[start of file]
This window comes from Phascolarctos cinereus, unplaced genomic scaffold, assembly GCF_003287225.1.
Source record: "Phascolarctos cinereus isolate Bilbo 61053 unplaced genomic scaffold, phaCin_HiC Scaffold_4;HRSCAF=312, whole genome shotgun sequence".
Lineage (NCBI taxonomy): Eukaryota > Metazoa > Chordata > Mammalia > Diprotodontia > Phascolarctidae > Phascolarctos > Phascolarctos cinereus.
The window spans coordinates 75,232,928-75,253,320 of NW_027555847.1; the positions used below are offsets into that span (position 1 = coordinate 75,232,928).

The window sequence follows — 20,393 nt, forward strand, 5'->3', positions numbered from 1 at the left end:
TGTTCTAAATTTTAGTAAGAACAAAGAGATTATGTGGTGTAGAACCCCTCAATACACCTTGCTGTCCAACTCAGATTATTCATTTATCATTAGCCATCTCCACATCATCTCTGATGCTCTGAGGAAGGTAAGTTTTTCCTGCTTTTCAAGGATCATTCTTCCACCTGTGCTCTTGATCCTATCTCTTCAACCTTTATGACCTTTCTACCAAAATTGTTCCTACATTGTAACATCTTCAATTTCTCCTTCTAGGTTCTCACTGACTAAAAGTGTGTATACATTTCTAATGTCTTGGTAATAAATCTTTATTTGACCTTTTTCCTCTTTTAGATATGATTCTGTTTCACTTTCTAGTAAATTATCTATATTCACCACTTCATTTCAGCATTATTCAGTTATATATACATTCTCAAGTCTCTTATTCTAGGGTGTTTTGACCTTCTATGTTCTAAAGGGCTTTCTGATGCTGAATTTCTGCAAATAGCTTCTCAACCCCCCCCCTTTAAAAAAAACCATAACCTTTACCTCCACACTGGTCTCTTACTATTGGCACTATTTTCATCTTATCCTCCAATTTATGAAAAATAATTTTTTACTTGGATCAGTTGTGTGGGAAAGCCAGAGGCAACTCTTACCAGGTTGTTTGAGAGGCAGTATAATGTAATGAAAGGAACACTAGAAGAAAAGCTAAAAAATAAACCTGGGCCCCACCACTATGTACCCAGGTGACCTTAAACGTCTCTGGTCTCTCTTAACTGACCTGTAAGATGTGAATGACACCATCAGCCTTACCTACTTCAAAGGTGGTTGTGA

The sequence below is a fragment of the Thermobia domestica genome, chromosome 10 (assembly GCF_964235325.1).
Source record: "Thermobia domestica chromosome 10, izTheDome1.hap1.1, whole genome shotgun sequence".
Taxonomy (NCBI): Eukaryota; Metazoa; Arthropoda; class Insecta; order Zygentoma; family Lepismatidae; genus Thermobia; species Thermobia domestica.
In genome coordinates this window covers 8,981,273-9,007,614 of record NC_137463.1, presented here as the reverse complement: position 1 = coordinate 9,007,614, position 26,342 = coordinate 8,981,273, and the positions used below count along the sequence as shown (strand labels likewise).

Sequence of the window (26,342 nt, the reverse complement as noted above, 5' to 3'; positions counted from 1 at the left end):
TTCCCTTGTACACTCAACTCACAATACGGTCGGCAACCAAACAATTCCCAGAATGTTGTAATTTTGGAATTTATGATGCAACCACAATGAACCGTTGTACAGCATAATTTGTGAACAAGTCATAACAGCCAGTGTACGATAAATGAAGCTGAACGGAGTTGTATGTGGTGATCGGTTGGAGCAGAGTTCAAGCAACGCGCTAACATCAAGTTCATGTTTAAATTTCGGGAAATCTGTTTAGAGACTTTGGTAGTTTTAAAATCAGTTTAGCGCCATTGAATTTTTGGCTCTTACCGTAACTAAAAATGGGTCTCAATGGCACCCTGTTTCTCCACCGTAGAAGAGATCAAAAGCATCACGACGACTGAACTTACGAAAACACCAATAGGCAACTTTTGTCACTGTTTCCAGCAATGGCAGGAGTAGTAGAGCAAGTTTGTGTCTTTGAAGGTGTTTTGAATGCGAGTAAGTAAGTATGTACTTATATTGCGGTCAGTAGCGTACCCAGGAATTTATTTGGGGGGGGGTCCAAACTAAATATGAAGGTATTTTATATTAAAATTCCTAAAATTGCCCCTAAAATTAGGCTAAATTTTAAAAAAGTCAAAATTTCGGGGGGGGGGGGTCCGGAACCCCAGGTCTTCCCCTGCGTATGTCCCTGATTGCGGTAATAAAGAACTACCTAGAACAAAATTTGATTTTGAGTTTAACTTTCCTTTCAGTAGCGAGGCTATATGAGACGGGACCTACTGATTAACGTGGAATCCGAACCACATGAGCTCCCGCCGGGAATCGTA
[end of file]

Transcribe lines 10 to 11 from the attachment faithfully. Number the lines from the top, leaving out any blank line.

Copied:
In genome coordinates this window covers 8,981,273-9,007,614 of record NC_137463.1, presented here as the reverse complement: position 1 = coordinate 9,007,614, position 26,342 = coordinate 8,981,273, and the positions used below count along the sequence as shown (strand labels likewise).

Sequence of the window (26,342 nt, the reverse complement as noted above, 5' to 3'; positions counted from 1 at the left end):